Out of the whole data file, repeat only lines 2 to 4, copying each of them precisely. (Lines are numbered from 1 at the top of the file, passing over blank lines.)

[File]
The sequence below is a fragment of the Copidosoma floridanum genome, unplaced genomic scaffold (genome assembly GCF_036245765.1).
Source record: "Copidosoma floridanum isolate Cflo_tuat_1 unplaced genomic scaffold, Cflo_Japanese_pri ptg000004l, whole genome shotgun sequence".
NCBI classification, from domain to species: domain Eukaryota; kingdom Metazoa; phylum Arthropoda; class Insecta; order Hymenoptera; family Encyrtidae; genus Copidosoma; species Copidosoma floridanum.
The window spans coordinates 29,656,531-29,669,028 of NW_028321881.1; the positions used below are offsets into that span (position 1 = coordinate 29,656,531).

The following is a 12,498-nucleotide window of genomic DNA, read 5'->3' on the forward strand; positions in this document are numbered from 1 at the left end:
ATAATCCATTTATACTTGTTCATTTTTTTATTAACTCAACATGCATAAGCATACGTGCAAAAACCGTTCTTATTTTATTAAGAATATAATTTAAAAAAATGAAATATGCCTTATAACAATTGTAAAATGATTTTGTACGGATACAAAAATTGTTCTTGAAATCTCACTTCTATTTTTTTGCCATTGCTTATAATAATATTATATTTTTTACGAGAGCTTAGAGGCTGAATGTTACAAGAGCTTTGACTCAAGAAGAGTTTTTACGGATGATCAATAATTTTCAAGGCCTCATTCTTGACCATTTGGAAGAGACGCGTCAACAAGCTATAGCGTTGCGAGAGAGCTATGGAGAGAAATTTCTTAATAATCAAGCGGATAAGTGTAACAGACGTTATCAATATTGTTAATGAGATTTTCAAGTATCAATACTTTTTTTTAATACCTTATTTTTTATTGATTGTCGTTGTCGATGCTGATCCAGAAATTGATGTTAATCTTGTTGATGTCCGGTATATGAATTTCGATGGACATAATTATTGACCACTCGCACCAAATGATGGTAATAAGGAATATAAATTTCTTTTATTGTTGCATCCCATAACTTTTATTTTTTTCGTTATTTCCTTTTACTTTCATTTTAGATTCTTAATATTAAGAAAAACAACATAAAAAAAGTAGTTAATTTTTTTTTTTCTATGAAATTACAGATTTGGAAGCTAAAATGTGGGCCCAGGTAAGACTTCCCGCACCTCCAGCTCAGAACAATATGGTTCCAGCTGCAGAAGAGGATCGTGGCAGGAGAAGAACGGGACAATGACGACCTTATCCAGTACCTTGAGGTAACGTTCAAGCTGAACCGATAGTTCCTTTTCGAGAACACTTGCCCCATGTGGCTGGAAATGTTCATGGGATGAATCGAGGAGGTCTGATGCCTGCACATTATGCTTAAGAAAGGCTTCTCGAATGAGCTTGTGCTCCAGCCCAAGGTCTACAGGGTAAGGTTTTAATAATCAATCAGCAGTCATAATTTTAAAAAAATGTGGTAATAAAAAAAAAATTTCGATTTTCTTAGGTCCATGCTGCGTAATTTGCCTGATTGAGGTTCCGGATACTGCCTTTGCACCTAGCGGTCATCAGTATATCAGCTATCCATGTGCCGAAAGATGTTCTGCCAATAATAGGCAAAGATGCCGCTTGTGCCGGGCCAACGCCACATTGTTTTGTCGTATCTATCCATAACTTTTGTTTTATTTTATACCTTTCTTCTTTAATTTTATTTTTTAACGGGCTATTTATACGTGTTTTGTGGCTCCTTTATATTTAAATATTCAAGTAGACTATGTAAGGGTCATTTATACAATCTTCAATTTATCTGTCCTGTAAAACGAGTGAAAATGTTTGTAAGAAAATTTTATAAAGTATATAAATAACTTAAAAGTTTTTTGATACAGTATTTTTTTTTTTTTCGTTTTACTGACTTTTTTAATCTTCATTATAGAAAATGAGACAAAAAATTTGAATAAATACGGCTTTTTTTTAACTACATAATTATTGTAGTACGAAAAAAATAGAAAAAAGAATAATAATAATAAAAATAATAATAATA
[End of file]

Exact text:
Source record: "Copidosoma floridanum isolate Cflo_tuat_1 unplaced genomic scaffold, Cflo_Japanese_pri ptg000004l, whole genome shotgun sequence".
NCBI classification, from domain to species: domain Eukaryota; kingdom Metazoa; phylum Arthropoda; class Insecta; order Hymenoptera; family Encyrtidae; genus Copidosoma; species Copidosoma floridanum.
The window spans coordinates 29,656,531-29,669,028 of NW_028321881.1; the positions used below are offsets into that span (position 1 = coordinate 29,656,531).